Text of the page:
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Standoff update: Three more people arrested; Bundy tells holdouts to leave

BURNS — Here's the latest on an armed group that took over buildings at a federal wildlife refuge in Oregon.

10 p.m.

The FBI and Oregon State Police say they've arrested three more people connected to the armed occupation of a federal wildlife refuge in a remote Oregon area.

A statement said they arrested 45-year-old Duane Leo Ehmer of Irrigon, Oregon, and 34-year-old Dylan Wade Anderson of Provo, Utah, around 3:30 p.m. A few hours later, 43-year-old Jason S. Patrick of Bonaire, Georgia, was arrested.

The FBI says the men turned themselves in to agents at a checkpoint on a road near the refuge.

As with the eight others arrested a day earlier, officials say these men will face one federal felony count of conspiracy to impede officers of the United States from discharging their official duties through the use of force, intimidation, or threats.

FBI officials say they are working around the clock to empty the refuge of armed occupiers in the safest way possible.

4:20 p.m.

The attorney for the leader of an armed group occupying an Oregon wildlife refuge says the man wants those remaining at the refuge to "please stand down" and go home.

Ammon Bundy and seven others were arrested Tuesday. Bundy made an initial appearance in federal court in Portland, Oregon, on Wednesday.

Mike Arnold, Bundy's attorney, read a statement afterward in which Bundy urged those still at the Malheur National Wildlife Refuge to leave.

In the statement, Bundy asked the federal government to allow the people remaining at the refuge to depart without being prosecuted. Addressing those still holding out, Bundy's statement said: "Please stand down. Go home and hug your families. This fight is now in the courts. Please go home."

Federal agents have surrounded the refuge where the remnants of Bundy's group were still refusing to give up on the occupation that began Jan. 2 to protest federal land policies.

11:40 a.m.

A local sheriff got emotional as he urged the armed activists still occupying a national wildlife preserve in Oregon to move on, saying the standoff "has been tearing our community apart."

Harney County Sheriff Dave Ward, who polices the region where the Malheur National Wildlife Refuge is located, said at a news conference Wednesday that "there doesn't have to be bloodshed in our community."

A traffic stop outside the refuge Tuesday night ended with eight arrests and the death of one man.

He says law enforcement worked hard to create a plan to peacefully end the occupation of more than three weeks. The group is protesting federal land policy.

Ward says the death didn't have to happen. He called on people to work through appropriate channels to air their grievances, saying, "We don't arm up and rebel."


11:25 a.m.

Authorities say the armed group occupying the national wildlife preserve in Oregon was given "ample opportunity" to leave peacefully.

Greg Bretzing, the FBI's Portland special agent in charge, said at a news conference Wednesday that authorities took a deliberate and measured response to those who took over Malheur National Wildlife Refuge on Jan. 2. He says they're working to safely remove those who are still occupying the site.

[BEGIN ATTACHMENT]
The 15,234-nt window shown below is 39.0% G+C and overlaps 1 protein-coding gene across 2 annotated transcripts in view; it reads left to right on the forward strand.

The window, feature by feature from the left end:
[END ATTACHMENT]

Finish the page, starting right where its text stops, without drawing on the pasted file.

Bretzing says authorities tried to conduct a traffic stop safely and away from local residents Tuesday night, which ended with eight arrests and the death of one man.

He wouldn't release specifics about the death, saying only that the man died as authorities tried to take him into custody.

Bretzing says the activists "have chosen to threaten and intimidate the America they profess to love."


10:45 a.m.

Some witnesses say a man killed by police had charged at authorities during the arrests of armed activists occupying an Oregon wildlife refuge and others say he complied with orders.

Authorities say a man died when officers opened fire during a traffic stop Tuesday. The daughter of Robert "LaVoy" Finicum tells the Oregonian it was the Arizona rancher.

Police have not detailed what led to the shooting or if Finicum or any of the other ranchers exchanged gunfire with officers.

Mark McConnell says he drove one of the vehicles stopped by authorities and that Finicum was in another and "charged" at officers.

McConnell said in a video posted to Facebook that the rancher took off and authorities pursued.

He says he didn't see the shooting, but others in the group said he charged after law enforcement.

A message was left Wednesday at a phone number believed to belong to McConnell.

Briana Bundy, group leader Ammon Bundy's sister-in-law, said Finicum and others "did everything they asked, and they murdered him."


7:35 a.m.

The FBI has established checkpoints around a national wildlife preserve in Oregon where some armed activists still are believed to be holed up, saying the decision came out of "an abundance of caution."

Authorities arrested the leaders of the small group that has been occupying Malheur National Wildlife Refuge for more than three weeks during a traffic stop where gunfire erupted and one man was killed late Tuesday.

Jason Patrick, a new leader of the occupation, told Oregon Public Broadcasting (http://bit.ly/1nxZD08 ) that five or six members of the group agreed to continue the standoff.

The FBI said early Wednesday that anyone leaving the refuge will have to show identification and submit to a vehicle search. Only ranchers who live in the area surrounding the preserve will be allowed to pass the checkpoints.

Police officers block the turnout to Sodhouse Lane, which is the main road leading to the Malheur National Wildlife Refuge headquarters, on Wednesday. Beth Nakamura/The Oregonian via AP